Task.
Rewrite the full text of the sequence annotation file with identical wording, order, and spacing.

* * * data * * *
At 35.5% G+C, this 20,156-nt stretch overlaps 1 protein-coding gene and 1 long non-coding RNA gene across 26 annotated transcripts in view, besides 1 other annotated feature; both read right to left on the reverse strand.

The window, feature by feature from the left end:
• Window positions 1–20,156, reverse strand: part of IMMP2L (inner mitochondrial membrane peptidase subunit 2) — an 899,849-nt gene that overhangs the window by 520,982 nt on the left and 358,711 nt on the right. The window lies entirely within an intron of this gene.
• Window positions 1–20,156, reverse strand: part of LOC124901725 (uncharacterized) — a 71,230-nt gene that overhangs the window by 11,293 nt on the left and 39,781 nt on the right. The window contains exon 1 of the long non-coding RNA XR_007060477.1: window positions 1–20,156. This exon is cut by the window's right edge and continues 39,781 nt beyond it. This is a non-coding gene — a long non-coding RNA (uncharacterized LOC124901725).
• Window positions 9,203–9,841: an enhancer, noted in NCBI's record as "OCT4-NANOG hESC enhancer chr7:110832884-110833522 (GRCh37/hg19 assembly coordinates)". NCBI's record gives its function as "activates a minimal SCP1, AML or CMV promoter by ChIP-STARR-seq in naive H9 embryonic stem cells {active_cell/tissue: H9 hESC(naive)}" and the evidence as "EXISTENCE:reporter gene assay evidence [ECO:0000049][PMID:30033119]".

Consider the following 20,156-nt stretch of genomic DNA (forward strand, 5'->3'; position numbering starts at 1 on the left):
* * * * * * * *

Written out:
At 35.5% G+C, this 20,156-nt stretch overlaps 1 protein-coding gene and 1 long non-coding RNA gene across 26 annotated transcripts in view, besides 1 other annotated feature; both read right to left on the reverse strand.

The window, feature by feature from the left end:
• Window positions 1–20,156, reverse strand: part of IMMP2L (inner mitochondrial membrane peptidase subunit 2) — an 899,849-nt gene that overhangs the window by 520,982 nt on the left and 358,711 nt on the right. The window lies entirely within an intron of this gene.
• Window positions 1–20,156, reverse strand: part of LOC124901725 (uncharacterized) — a 71,230-nt gene that overhangs the window by 11,293 nt on the left and 39,781 nt on the right. The window contains exon 1 of the long non-coding RNA XR_007060477.1: window positions 1–20,156. This exon is cut by the window's right edge and continues 39,781 nt beyond it. This is a non-coding gene — a long non-coding RNA (uncharacterized LOC124901725).
• Window positions 9,203–9,841: an enhancer, noted in NCBI's record as "OCT4-NANOG hESC enhancer chr7:110832884-110833522 (GRCh37/hg19 assembly coordinates)". NCBI's record gives its function as "activates a minimal SCP1, AML or CMV promoter by ChIP-STARR-seq in naive H9 embryonic stem cells {active_cell/tissue: H9 hESC(naive)}" and the evidence as "EXISTENCE:reporter gene assay evidence [ECO:0000049][PMID:30033119]".

Consider the following 20,156-nt stretch of genomic DNA (forward strand, 5'->3'; position numbering starts at 1 on the left):